Siem Reap is located inside Cambodia, not too far from the Thai border. It is the site of Angkor Wat, an ancient temple complex that has been restored. I was surprised at how many tourists visit here, especially compared to the low numbers that I've seen at comparable Thai temples.
I think that most people arrive here by aircraft, and the small airport is quite busy with constant flights all day long. I visited here during high-season, and many hotels were full. Most of the tourists seemed to be from Japan, with the remainder a mixed bag from Europe.
The whole purpose of visiting is to visit Angkor Wat, as the city is not very noteworthy. It is a a little more expensive here compared to Thailand, but that is expected considering the huge number of tourists visiting. There was plenty of good Western Food available, and it was reasonably priced.
This is the walkway over the moat to enter the walled area of Angkor Wat. Notice the lack of railings on the side - I noticed at several of the temples that there wasn't a lot of safety features, and tourists are pretty much allowed to clamor over the temples at will.
Once you enter the walled area, you see the central part of the temple emerge. The walkway continues, but there are also a few smaller building located on the field within the walls. Of all the temples in the area, Angkor Wat seems to be the most important and is definitely the best restored.
Once you get inside, you can actually climb to near the top of temple to look around. The stairs that lead to the top are quite steep, and although it wasn't too difficult to climb up, coming back down was another problem entirely.
Throughout the temple, there are carvings of the famous "Apsara". You can see some of the restoration work here also. Within the walled sections, there are numerous Bas Relief carvings depicting different historical events. There's so much to see here that you could easily spend a whole day here at this one temple.
After Angkor Wat, I headed up the road to Phnom Bakheng, a temple located at the top of a small hill. From the top, you get an excellent view of the surrounding area, including Angkor Wat. Apparently it gets quite crowded at the top at sunset, due to the spectacular view.
Next I came to the fortified city of Angkor Thom, which is surrounded by a 8m high wall that is 12km in length, as well as a moat. Inside, the "city" has mostly given way to the jungle, but of course the main temples are still there to be seen. This is one of the gates, with the bridge over the moat.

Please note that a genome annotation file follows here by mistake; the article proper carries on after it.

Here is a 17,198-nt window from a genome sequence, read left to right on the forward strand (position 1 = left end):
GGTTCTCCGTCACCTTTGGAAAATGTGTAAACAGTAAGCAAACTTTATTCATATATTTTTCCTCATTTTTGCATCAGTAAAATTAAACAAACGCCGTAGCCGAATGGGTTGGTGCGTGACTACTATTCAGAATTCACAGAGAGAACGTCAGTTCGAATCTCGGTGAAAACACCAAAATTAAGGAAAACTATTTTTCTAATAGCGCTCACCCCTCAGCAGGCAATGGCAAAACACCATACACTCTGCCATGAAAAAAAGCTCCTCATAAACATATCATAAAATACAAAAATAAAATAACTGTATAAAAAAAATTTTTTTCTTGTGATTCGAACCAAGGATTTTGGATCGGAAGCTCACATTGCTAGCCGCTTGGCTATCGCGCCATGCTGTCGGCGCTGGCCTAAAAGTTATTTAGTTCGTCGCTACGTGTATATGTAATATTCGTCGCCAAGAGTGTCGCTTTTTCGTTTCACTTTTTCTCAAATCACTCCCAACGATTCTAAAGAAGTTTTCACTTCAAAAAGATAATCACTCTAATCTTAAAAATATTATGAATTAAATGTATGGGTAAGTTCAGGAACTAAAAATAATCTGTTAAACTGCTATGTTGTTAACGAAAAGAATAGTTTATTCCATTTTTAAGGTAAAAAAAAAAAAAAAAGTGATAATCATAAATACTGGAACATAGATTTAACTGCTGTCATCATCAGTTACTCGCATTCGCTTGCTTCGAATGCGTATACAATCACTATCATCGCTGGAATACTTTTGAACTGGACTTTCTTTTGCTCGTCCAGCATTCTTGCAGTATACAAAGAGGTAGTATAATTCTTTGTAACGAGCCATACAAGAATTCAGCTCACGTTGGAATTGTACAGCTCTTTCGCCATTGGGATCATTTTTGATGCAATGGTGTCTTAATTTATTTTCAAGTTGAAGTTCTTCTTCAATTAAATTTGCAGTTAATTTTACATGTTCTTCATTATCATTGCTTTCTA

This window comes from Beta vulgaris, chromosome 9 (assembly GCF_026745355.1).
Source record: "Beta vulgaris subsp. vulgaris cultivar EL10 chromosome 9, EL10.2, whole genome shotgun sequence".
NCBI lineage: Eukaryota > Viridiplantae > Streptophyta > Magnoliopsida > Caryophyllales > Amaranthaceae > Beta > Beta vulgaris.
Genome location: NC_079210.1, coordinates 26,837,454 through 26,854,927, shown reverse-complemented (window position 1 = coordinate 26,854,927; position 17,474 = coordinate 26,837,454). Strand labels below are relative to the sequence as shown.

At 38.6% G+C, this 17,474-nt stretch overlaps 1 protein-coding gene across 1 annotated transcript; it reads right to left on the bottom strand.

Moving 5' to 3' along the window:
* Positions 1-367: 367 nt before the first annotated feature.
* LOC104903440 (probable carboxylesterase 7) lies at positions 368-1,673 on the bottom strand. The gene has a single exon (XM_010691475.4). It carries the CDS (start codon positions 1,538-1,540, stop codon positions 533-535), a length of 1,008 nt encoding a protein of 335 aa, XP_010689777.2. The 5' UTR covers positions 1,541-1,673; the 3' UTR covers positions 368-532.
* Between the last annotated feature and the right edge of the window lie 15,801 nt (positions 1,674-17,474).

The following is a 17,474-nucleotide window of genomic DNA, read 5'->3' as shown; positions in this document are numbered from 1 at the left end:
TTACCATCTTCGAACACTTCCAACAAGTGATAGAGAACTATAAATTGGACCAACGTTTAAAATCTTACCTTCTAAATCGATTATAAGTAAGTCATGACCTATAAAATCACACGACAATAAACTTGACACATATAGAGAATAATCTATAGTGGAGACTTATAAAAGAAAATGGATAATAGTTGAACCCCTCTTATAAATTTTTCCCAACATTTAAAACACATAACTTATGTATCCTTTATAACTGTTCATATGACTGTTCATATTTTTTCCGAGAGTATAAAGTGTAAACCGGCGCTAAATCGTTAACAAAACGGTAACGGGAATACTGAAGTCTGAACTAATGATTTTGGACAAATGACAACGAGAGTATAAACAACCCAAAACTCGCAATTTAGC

Here you see the stones laid out, as part of the restoration process. A number of temples are currently being restored, and it is interesting to see how it is done. It is like an elaborate puzzle, where the stones are numbered, and fitted together. A plan is then made, and the stones assembled and held in place with steel "staples". If some stones are missing, new ones are made to fill in the gaps. These are noticeable, but they do not take away from the overall experience. The replacement stones don't get the detailed engravings that the original stones do.
This is Ta Prohm, which is also one of the most popular attractions at Angkor. Although parts of the temple have been restored, the trees which have taken root have been allowed to remain. It's pretty amazing to see the way that the roots of the trees have taken over. It' as if they have a mind of their own.
This is a good example of how not all the temples are fully restored. At some temples, there are many out-of-bounds areas that are quite precarious. There are also many areas like this one which are supported, but still have a very unsafe look to them.
This is the Siem Reap river that runs through the city. It is very slow moving and muddy, but there are a few restaurants that are located along the shore. It's not the best view but at least there is some green space. Siem Reap also has some large gardens located in parks at one end of the city.
Sometimes, it is interesting to go to a restaurant and let the waiter decide what you should eat. This is especially useful if you don't understand the menu. Nowhere on the menu did it say "Chicken soup with some sort of green-curry-coconut-milk served in a coconut shell", but that's what I got.
I looked at my map and noticed a place marked "Olympic Stadium". I couldn't remember the Olympics ever being held in Cambodia, so I took a walk out there, and this is what I found. Please notice the five Olympic rings at the entrance.